My First Change: A commitment to water

How Soft Drinks Impact Your Health
How Soft Drinks Impact Your Health

This video poignantly presents the obesity epidemic as a result of our sedentary lifestyle and calorie consumption, not because of the individual choices we make in where our calories come from. The Coca-Cola Company is right that every calorie counts, but cutting calories is not the key to reducing obesity! If you drink a soda, you’re slowing down your body’s ability to process anything else that you may ingest. Consequently, you won’t walk off the soda because your body’s reaction to it is a lot more complex.

My strategy: Cut out all drinks but water. You’ll feel a whole lot better, especially after the first two-weeks of adjusting. For the first day or so you can also put greens in water, like a cucumber slice or sprig of mint, if you strongly dislike plain water – but eventually your taste buds will adapt to its non-sweetened flavor.

Non-caloric and natural alternatives to water include tea and coffee with no additives, particularly decaffeinated versions (caffeine may negatively impact you, I’ll post more on that later). Strive to completely eliminate other drinks from your diet. Drinks you may perceive as healthy, like fruit juice, still have lots of sugar (I’ll be debunking myths about fruit juice later this week). Alcoholic beverages are not only harmful to you because they lower your inhibitions but also because your liver and pancreas have to work overtime to metabolize the alcohol. Furthermore, drinking too much can lower your immune system.[1] Also it’s good to avoid better-for-you drinks like milk, protein shakes, Kefir or Kombucha for the first two weeks because they will not fill your belly like solid food.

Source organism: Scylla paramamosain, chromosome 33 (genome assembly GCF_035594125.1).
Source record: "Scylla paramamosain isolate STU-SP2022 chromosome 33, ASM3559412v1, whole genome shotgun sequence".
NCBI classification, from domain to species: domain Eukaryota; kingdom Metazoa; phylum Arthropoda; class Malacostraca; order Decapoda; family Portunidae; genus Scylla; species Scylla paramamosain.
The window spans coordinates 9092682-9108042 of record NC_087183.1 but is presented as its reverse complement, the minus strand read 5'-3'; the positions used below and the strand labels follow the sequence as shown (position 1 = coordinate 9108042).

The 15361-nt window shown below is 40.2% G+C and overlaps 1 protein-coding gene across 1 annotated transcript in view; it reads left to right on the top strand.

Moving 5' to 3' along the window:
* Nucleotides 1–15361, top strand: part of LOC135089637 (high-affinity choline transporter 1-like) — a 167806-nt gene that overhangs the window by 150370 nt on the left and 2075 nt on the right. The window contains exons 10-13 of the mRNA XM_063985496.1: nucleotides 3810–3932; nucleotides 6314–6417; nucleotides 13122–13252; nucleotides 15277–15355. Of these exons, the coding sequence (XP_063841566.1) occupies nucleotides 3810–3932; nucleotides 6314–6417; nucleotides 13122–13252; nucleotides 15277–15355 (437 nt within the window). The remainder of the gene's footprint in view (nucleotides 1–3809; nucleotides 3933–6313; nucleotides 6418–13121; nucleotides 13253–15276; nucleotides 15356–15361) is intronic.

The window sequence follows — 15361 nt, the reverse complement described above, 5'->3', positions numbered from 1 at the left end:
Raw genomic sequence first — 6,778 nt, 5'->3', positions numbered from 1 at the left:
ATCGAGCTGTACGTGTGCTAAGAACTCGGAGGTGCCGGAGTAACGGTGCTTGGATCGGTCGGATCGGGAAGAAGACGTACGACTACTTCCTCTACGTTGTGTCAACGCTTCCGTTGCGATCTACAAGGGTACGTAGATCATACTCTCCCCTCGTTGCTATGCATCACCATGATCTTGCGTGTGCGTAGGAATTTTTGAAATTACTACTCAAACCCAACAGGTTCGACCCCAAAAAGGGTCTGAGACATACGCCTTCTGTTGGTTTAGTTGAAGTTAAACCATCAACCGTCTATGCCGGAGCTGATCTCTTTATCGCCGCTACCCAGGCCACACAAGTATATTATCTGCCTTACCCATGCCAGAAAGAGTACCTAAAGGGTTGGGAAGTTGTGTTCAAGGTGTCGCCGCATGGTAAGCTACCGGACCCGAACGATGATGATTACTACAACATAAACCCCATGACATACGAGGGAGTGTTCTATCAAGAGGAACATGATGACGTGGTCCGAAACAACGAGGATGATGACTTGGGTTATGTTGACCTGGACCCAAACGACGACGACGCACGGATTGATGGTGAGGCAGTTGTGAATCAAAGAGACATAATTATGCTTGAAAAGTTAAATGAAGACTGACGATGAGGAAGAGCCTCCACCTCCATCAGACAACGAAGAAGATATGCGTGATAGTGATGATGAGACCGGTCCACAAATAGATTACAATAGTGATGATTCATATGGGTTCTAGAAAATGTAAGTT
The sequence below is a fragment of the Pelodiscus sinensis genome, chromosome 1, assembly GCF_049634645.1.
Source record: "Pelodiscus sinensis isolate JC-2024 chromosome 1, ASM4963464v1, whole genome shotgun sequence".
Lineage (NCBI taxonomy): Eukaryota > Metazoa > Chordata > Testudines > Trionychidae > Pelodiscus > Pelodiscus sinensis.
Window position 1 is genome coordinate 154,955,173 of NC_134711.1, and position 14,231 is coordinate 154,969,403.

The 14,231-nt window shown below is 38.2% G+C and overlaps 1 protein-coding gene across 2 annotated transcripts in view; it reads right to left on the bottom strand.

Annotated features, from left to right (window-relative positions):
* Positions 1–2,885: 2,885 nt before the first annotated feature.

As The Coca-Cola Company says about the obesity epidemic, “finding a solution will take continued effort from all of us.” This simple drinking adjustment will help you reduce the number of calories you consume daily without the negative effects of drinking soda. Keep in mind, though, that this is just one part of being healthy.

As a side note:

The Atlantic published an article this week about American’s beverage choices and the chart below, it’s nice to see that people are increasingly choosing to drink water over other drinks. (click on the chart for the full article)

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